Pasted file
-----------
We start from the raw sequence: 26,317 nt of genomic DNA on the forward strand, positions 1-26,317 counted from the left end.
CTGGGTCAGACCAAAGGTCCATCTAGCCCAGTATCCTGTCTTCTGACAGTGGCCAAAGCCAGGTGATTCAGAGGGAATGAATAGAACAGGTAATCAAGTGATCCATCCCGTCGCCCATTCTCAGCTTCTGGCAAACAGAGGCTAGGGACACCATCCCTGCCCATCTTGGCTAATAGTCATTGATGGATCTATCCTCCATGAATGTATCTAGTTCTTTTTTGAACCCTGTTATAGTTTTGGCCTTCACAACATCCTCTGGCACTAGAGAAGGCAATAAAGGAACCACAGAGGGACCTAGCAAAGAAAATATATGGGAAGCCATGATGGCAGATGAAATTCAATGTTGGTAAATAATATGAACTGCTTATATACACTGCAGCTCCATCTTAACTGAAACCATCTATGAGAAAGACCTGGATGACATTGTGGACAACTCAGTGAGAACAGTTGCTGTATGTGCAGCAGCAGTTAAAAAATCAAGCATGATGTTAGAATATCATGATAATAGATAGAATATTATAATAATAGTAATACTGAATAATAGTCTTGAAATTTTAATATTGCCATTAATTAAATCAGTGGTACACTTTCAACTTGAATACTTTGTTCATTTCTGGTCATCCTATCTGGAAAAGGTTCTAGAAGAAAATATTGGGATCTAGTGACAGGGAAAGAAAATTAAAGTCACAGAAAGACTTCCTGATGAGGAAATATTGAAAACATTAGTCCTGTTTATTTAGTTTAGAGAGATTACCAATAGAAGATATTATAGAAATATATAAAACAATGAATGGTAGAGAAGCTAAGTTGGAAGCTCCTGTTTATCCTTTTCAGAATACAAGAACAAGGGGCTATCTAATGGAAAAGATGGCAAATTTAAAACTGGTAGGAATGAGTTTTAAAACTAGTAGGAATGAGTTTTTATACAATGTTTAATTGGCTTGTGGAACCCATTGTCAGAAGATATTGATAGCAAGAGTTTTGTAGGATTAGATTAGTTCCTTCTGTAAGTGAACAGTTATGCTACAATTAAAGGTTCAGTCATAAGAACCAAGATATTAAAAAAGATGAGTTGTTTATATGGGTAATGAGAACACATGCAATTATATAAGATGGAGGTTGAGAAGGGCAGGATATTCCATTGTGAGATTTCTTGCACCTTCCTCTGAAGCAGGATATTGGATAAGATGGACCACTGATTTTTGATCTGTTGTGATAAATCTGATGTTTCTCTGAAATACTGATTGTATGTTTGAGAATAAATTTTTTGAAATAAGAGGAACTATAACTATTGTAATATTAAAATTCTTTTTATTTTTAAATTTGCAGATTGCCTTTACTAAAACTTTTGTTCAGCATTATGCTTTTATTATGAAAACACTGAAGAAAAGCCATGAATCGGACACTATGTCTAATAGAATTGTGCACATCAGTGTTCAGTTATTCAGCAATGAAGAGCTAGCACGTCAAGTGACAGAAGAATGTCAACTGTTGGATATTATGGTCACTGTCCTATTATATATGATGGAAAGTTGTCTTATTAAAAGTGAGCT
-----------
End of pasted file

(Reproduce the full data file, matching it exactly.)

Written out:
We start from the raw sequence: 26,317 nt of genomic DNA on the forward strand, positions 1-26,317 counted from the left end.
CTGGGTCAGACCAAAGGTCCATCTAGCCCAGTATCCTGTCTTCTGACAGTGGCCAAAGCCAGGTGATTCAGAGGGAATGAATAGAACAGGTAATCAAGTGATCCATCCCGTCGCCCATTCTCAGCTTCTGGCAAACAGAGGCTAGGGACACCATCCCTGCCCATCTTGGCTAATAGTCATTGATGGATCTATCCTCCATGAATGTATCTAGTTCTTTTTTGAACCCTGTTATAGTTTTGGCCTTCACAACATCCTCTGGCACTAGAGAAGGCAATAAAGGAACCACAGAGGGACCTAGCAAAGAAAATATATGGGAAGCCATGATGGCAGATGAAATTCAATGTTGGTAAATAATATGAACTGCTTATATACACTGCAGCTCCATCTTAACTGAAACCATCTATGAGAAAGACCTGGATGACATTGTGGACAACTCAGTGAGAACAGTTGCTGTATGTGCAGCAGCAGTTAAAAAATCAAGCATGATGTTAGAATATCATGATAATAGATAGAATATTATAATAATAGTAATACTGAATAATAGTCTTGAAATTTTAATATTGCCATTAATTAAATCAGTGGTACACTTTCAACTTGAATACTTTGTTCATTTCTGGTCATCCTATCTGGAAAAGGTTCTAGAAGAAAATATTGGGATCTAGTGACAGGGAAAGAAAATTAAAGTCACAGAAAGACTTCCTGATGAGGAAATATTGAAAACATTAGTCCTGTTTATTTAGTTTAGAGAGATTACCAATAGAAGATATTATAGAAATATATAAAACAATGAATGGTAGAGAAGCTAAGTTGGAAGCTCCTGTTTATCCTTTTCAGAATACAAGAACAAGGGGCTATCTAATGGAAAAGATGGCAAATTTAAAACTGGTAGGAATGAGTTTTAAAACTAGTAGGAATGAGTTTTTATACAATGTTTAATTGGCTTGTGGAACCCATTGTCAGAAGATATTGATAGCAAGAGTTTTGTAGGATTAGATTAGTTCCTTCTGTAAGTGAACAGTTATGCTACAATTAAAGGTTCAGTCATAAGAACCAAGATATTAAAAAAGATGAGTTGTTTATATGGGTAATGAGAACACATGCAATTATATAAGATGGAGGTTGAGAAGGGCAGGATATTCCATTGTGAGATTTCTTGCACCTTCCTCTGAAGCAGGATATTGGATAAGATGGACCACTGATTTTTGATCTGTTGTGATAAATCTGATGTTTCTCTGAAATACTGATTGTATGTTTGAGAATAAATTTTTTGAAATAAGAGGAACTATAACTATTGTAATATTAAAATTCTTTTTATTTTTAAATTTGCAGATTGCCTTTACTAAAACTTTTGTTCAGCATTATGCTTTTATTATGAAAACACTGAAGAAAAGCCATGAATCGGACACTATGTCTAATAGAATTGTGCACATCAGTGTTCAGTTATTCAGCAATGAAGAGCTAGCACGTCAAGTGACAGAAGAATGTCAACTGTTGGATATTATGGTCACTGTCCTATTATATATGATGGAAAGTTGTCTTATTAAAAGTGAGCT